Who watch'd and serv'd in humbleness ad fear;
Gentle to others, to himself severe....
Still unsubdued by Danger's varying form,
Still, as unconscious of the coming storm,
He look'd elate! His beard, his mien sublime,
Shadow'd by Age — by Age before the time,
From many a sorrow borne in many a clime,
Mov'd every heart.

The beauty of the verses which describe the first sight of the New World, has been universally acknowledged. But they have been somewhat hastily supposed to represent the same event as occurring at different times — in the evening, and at midnight. It is obvious, however, that the repugnance is only in the imagination of the critic. Evening is described as the hour of vespers; and midnight, as the moment when a light is discovered on the unknown shore. Nothing is more natural, than that the evening which was to precede so important a night, should be painted by the poet.

Twice in the zenith blaz'd the orb of light;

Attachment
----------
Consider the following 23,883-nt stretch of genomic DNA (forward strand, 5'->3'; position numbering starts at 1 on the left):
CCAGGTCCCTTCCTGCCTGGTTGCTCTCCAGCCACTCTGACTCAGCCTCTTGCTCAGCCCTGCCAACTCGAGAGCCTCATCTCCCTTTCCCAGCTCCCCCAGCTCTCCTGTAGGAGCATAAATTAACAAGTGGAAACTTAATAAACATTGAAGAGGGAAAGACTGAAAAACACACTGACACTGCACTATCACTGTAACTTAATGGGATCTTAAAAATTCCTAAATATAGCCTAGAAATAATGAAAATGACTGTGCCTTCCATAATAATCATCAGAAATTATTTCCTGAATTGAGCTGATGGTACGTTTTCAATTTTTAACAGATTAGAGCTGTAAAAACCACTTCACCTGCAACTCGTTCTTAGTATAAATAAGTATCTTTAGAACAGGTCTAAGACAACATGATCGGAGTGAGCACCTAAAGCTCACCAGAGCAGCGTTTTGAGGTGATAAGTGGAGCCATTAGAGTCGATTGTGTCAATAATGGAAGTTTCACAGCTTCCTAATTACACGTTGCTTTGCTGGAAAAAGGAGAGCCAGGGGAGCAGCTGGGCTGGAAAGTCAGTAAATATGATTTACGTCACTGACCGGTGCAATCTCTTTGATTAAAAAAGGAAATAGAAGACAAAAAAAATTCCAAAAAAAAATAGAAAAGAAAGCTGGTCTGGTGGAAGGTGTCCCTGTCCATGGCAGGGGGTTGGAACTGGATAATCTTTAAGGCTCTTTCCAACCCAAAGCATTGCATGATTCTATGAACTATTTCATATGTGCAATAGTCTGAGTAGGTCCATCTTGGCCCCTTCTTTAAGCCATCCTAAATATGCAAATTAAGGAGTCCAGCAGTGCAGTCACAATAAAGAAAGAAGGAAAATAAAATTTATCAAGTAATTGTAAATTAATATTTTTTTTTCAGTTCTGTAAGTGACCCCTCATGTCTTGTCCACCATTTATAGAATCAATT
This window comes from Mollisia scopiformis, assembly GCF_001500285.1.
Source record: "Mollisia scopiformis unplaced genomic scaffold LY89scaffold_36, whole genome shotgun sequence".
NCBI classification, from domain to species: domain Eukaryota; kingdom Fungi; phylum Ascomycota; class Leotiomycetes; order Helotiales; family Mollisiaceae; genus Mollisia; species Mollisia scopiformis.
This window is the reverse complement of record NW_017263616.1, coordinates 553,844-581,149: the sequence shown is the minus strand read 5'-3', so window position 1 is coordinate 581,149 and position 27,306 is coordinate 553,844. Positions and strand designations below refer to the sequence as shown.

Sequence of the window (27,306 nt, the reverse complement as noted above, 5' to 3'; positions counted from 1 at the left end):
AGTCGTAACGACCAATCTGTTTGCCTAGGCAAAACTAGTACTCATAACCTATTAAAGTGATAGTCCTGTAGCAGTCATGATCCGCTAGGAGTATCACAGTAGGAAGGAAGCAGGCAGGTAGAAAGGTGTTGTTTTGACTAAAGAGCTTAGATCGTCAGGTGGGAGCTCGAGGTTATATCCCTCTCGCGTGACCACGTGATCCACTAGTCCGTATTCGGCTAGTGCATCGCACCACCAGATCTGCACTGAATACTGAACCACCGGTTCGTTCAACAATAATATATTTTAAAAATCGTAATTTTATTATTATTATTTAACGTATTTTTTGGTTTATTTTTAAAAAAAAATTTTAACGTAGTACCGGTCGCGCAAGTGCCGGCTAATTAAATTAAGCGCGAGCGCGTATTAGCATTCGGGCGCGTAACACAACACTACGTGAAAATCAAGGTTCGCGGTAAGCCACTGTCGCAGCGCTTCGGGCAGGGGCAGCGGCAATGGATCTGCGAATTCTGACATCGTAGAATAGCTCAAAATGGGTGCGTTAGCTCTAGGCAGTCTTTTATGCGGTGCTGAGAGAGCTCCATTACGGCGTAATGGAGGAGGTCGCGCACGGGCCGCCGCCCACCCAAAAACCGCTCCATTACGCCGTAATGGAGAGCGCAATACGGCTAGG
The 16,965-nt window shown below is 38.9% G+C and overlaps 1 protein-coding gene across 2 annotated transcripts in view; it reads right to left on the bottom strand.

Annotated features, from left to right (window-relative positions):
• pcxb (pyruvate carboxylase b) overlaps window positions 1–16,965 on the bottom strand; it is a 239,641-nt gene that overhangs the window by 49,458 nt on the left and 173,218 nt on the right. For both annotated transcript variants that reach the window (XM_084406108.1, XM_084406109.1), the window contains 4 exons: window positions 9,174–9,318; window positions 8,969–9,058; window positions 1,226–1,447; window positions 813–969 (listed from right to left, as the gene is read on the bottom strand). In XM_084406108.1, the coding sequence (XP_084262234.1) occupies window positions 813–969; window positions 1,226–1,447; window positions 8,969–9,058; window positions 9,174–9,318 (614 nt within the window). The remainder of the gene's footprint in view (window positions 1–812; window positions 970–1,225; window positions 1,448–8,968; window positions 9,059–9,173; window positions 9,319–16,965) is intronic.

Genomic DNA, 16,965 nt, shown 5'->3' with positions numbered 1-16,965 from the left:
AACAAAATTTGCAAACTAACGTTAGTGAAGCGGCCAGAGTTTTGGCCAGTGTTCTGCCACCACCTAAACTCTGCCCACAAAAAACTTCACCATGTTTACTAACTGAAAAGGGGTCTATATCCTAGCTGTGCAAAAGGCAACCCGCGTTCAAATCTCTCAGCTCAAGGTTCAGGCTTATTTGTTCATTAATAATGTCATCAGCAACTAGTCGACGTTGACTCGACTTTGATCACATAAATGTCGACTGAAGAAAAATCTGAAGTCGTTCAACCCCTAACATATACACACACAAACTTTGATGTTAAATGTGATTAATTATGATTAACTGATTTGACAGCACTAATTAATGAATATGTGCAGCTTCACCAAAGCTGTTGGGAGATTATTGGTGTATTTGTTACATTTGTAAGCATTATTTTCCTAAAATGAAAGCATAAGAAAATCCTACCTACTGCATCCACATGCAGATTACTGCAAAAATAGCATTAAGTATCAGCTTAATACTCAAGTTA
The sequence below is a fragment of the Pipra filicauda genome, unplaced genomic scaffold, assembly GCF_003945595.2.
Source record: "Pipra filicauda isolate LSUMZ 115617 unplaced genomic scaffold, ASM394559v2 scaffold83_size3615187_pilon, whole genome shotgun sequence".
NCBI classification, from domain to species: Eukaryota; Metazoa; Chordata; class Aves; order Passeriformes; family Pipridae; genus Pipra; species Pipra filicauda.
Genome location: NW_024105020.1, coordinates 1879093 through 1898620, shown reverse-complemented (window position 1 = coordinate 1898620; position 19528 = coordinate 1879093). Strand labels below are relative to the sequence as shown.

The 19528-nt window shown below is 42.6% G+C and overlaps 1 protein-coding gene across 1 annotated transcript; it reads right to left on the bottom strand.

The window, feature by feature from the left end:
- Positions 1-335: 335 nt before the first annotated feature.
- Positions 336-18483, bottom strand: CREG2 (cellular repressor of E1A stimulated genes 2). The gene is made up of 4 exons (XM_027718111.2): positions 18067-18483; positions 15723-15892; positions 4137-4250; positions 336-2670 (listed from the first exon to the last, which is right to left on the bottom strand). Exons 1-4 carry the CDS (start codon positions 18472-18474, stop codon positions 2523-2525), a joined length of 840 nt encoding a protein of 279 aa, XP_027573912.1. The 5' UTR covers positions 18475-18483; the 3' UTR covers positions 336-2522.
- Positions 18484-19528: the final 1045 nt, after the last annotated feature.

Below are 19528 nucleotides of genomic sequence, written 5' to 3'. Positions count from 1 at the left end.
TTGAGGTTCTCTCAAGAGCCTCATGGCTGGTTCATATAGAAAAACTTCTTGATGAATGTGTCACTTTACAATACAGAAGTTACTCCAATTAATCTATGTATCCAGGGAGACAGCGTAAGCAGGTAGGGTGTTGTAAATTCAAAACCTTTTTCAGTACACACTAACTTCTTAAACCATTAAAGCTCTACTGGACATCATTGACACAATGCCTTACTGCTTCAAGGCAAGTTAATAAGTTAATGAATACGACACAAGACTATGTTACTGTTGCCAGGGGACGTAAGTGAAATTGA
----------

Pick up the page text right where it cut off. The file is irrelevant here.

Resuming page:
No shade, all sun, insufferably bright!
Then the long line found rest-in coral groves
Silent and dark, where the sea-lion roves
And all on deck, kindling to life again,
Sent forth their anxious spirits o'er the main.
"But whence, as wafted from Elysium, whence
These perfumes, strangers to the raptur'd sense?
These boughs of gold, and fruits of heavenly hue,
Tinging with vermeil light the billows blue?
And say, oh say, (how blest the eye that spied,
The hand that snatch'd it sparkling in the tide)
Whose cunning carv'd this vegetable bowl,
Symbol of social rites, and intercourse of soul?"...

Such to their grateful ear the gush of springs,
Who course the ostrich, as away she wings;
Sons of the desert! who delight to dwell
Mid kneeling camels round the sacred well.

The sails were furl'd: with many a melting close,
Solemn and slow the evening anthem rose,
Rose to the Virgin. 'Twas the hour of day,
When setting suns o'er summer-seas display
A path of glory, opening in the west
To golden climes, and islands of the blest;
And human voices, on the silent air,
Went o'er the waves in songs of gladness there!
Chosen of Men 'twas thine, at noon of night,
First from the prow to hail the glimmering light.
"PEDRO! RODRIGO! there, methought, it shone!